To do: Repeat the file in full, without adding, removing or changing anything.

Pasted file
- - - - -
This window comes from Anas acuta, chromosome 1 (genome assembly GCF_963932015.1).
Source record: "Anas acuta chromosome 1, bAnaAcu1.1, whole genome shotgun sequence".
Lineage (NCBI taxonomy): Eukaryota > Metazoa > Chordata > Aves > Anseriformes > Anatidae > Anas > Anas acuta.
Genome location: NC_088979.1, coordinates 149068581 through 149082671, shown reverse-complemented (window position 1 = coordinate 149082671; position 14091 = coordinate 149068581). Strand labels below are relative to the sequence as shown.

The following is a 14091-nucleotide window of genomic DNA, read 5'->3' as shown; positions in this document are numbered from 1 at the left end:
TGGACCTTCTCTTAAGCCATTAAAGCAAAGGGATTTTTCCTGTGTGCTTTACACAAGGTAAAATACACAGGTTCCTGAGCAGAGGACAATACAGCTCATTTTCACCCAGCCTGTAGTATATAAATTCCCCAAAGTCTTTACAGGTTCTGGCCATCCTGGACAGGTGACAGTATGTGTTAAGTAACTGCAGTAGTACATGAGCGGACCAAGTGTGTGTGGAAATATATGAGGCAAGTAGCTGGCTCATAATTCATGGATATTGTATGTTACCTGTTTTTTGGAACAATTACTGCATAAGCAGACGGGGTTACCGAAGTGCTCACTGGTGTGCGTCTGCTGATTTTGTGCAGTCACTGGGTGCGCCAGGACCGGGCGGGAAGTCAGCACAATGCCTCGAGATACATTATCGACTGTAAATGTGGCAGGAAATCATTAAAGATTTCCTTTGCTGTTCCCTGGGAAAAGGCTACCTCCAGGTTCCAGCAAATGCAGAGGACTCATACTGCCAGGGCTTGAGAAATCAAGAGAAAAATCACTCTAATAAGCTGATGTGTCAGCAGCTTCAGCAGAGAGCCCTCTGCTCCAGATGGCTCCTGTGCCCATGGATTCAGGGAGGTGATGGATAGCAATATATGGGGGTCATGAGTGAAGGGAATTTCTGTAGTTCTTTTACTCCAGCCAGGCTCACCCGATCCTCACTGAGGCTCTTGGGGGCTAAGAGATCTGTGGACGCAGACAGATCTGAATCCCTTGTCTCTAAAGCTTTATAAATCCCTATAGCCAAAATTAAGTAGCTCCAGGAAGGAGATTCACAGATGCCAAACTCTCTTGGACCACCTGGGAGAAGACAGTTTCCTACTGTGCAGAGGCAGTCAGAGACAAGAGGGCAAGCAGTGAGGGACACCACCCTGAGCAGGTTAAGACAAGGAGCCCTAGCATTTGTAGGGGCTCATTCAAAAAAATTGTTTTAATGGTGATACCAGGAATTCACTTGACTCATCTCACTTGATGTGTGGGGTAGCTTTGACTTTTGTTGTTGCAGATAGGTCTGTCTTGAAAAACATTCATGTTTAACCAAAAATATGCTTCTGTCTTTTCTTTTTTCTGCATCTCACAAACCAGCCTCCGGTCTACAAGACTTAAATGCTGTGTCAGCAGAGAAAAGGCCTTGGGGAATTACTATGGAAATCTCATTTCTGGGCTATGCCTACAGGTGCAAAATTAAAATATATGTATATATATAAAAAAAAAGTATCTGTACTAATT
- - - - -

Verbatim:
This window comes from Anas acuta, chromosome 1 (genome assembly GCF_963932015.1).
Source record: "Anas acuta chromosome 1, bAnaAcu1.1, whole genome shotgun sequence".
Lineage (NCBI taxonomy): Eukaryota > Metazoa > Chordata > Aves > Anseriformes > Anatidae > Anas > Anas acuta.
Genome location: NC_088979.1, coordinates 149068581 through 149082671, shown reverse-complemented (window position 1 = coordinate 149082671; position 14091 = coordinate 149068581). Strand labels below are relative to the sequence as shown.

The following is a 14091-nucleotide window of genomic DNA, read 5'->3' as shown; positions in this document are numbered from 1 at the left end:
TGGACCTTCTCTTAAGCCATTAAAGCAAAGGGATTTTTCCTGTGTGCTTTACACAAGGTAAAATACACAGGTTCCTGAGCAGAGGACAATACAGCTCATTTTCACCCAGCCTGTAGTATATAAATTCCCCAAAGTCTTTACAGGTTCTGGCCATCCTGGACAGGTGACAGTATGTGTTAAGTAACTGCAGTAGTACATGAGCGGACCAAGTGTGTGTGGAAATATATGAGGCAAGTAGCTGGCTCATAATTCATGGATATTGTATGTTACCTGTTTTTTGGAACAATTACTGCATAAGCAGACGGGGTTACCGAAGTGCTCACTGGTGTGCGTCTGCTGATTTTGTGCAGTCACTGGGTGCGCCAGGACCGGGCGGGAAGTCAGCACAATGCCTCGAGATACATTATCGACTGTAAATGTGGCAGGAAATCATTAAAGATTTCCTTTGCTGTTCCCTGGGAAAAGGCTACCTCCAGGTTCCAGCAAATGCAGAGGACTCATACTGCCAGGGCTTGAGAAATCAAGAGAAAAATCACTCTAATAAGCTGATGTGTCAGCAGCTTCAGCAGAGAGCCCTCTGCTCCAGATGGCTCCTGTGCCCATGGATTCAGGGAGGTGATGGATAGCAATATATGGGGGTCATGAGTGAAGGGAATTTCTGTAGTTCTTTTACTCCAGCCAGGCTCACCCGATCCTCACTGAGGCTCTTGGGGGCTAAGAGATCTGTGGACGCAGACAGATCTGAATCCCTTGTCTCTAAAGCTTTATAAATCCCTATAGCCAAAATTAAGTAGCTCCAGGAAGGAGATTCACAGATGCCAAACTCTCTTGGACCACCTGGGAGAAGACAGTTTCCTACTGTGCAGAGGCAGTCAGAGACAAGAGGGCAAGCAGTGAGGGACACCACCCTGAGCAGGTTAAGACAAGGAGCCCTAGCATTTGTAGGGGCTCATTCAAAAAAATTGTTTTAATGGTGATACCAGGAATTCACTTGACTCATCTCACTTGATGTGTGGGGTAGCTTTGACTTTTGTTGTTGCAGATAGGTCTGTCTTGAAAAACATTCATGTTTAACCAAAAATATGCTTCTGTCTTTTCTTTTTTCTGCATCTCACAAACCAGCCTCCGGTCTACAAGACTTAAATGCTGTGTCAGCAGAGAAAAGGCCTTGGGGAATTACTATGGAAATCTCATTTCTGGGCTATGCCTACAGGTGCAAAATTAAAATATATGTATATATATAAAAAAAAAGTATCTGTACTAATT